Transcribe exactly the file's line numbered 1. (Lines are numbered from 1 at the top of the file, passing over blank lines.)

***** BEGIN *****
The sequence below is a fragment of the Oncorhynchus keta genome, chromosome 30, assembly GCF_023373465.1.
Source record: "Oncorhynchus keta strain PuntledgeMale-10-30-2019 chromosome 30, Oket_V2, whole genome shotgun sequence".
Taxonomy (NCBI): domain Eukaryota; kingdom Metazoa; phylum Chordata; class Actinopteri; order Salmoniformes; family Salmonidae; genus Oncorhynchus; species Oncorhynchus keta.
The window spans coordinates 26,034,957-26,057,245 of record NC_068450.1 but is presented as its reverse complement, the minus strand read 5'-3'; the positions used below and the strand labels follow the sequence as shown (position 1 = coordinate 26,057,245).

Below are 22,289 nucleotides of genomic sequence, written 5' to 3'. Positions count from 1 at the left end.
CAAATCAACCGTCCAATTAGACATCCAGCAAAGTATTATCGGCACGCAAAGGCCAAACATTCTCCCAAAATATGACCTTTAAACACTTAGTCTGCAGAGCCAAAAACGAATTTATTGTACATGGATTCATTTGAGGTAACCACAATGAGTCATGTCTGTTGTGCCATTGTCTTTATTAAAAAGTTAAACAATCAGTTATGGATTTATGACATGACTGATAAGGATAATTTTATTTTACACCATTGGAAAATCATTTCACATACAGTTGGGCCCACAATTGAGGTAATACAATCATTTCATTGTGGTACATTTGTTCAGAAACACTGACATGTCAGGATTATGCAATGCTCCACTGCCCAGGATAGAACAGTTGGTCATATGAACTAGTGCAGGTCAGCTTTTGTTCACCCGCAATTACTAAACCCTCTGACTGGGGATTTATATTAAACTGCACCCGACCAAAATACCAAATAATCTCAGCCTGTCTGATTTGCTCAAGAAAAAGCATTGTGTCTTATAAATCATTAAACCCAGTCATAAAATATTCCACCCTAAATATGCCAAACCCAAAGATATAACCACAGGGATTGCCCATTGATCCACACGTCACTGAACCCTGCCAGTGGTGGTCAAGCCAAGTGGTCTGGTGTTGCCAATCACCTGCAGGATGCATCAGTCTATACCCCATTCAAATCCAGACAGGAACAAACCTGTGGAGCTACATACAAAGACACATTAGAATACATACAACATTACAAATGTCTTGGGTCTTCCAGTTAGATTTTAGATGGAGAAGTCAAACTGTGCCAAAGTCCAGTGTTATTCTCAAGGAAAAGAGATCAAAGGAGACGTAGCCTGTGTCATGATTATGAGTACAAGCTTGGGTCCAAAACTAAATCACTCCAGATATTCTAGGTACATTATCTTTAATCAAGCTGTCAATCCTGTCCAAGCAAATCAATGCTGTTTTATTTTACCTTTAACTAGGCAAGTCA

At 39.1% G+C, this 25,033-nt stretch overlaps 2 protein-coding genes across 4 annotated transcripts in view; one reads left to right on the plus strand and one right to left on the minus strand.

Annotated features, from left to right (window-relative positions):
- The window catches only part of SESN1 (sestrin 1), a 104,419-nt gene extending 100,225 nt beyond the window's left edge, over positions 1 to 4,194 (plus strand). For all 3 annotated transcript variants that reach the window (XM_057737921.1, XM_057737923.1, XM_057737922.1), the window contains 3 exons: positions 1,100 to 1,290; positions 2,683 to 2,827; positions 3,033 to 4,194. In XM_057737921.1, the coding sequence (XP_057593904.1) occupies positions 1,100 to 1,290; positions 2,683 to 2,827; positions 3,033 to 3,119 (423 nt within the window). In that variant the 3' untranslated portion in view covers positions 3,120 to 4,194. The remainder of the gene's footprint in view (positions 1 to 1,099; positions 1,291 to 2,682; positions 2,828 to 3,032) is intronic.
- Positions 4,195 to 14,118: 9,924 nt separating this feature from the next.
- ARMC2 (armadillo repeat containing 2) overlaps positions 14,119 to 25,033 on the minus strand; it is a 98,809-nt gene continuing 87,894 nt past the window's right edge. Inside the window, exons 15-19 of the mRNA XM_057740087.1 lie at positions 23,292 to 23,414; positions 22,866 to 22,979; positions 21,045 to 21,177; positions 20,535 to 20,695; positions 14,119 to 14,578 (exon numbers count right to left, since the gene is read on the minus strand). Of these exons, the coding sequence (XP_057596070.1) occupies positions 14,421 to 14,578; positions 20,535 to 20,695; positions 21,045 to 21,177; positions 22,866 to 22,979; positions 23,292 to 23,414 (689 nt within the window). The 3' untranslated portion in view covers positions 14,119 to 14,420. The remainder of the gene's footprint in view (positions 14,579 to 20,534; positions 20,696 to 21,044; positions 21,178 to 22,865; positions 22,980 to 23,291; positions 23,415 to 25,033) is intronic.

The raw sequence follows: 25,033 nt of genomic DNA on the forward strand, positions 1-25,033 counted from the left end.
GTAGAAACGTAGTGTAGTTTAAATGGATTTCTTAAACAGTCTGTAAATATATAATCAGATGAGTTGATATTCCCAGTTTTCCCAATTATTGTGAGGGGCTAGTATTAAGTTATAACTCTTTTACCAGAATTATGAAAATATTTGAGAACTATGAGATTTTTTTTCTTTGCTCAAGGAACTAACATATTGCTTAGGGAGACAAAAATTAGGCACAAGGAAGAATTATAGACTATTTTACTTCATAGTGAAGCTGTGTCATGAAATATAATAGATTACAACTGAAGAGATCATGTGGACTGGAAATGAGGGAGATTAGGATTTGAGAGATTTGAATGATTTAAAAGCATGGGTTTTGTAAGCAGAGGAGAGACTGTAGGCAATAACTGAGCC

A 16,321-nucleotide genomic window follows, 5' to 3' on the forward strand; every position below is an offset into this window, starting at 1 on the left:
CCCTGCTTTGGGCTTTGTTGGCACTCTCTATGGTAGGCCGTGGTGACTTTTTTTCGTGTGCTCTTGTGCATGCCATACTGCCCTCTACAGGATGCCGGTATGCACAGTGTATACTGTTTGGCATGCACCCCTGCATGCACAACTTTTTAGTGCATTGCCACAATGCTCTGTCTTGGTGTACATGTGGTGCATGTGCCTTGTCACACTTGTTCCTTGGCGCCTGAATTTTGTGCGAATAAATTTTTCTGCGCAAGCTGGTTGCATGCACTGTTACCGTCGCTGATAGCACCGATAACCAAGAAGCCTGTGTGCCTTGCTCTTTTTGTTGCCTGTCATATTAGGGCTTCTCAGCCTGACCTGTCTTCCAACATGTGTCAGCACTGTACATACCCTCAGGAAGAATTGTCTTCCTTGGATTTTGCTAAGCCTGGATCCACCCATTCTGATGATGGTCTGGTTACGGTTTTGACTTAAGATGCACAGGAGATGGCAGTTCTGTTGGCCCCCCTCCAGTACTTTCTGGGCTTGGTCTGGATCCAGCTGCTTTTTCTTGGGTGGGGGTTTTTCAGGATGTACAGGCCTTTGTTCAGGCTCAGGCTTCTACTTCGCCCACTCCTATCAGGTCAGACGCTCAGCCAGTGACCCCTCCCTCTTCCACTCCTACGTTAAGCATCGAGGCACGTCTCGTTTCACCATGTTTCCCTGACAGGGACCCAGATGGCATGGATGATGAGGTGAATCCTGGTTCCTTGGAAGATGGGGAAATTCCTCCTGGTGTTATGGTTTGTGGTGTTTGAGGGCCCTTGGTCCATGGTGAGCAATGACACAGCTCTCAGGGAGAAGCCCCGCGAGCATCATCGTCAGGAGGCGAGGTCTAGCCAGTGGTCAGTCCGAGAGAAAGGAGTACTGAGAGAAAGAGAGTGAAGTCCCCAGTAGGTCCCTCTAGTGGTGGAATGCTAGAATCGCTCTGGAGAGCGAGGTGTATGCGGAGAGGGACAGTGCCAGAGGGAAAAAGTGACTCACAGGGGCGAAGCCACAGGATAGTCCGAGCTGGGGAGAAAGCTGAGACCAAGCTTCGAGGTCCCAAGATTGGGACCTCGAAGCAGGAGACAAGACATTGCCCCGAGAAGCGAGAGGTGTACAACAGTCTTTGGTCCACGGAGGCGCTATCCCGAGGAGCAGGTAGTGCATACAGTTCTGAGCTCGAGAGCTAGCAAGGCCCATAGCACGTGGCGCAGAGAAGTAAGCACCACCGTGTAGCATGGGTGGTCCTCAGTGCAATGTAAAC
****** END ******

The sequence below is a fragment of the Oncorhynchus keta genome, chromosome 30, assembly GCF_023373465.1.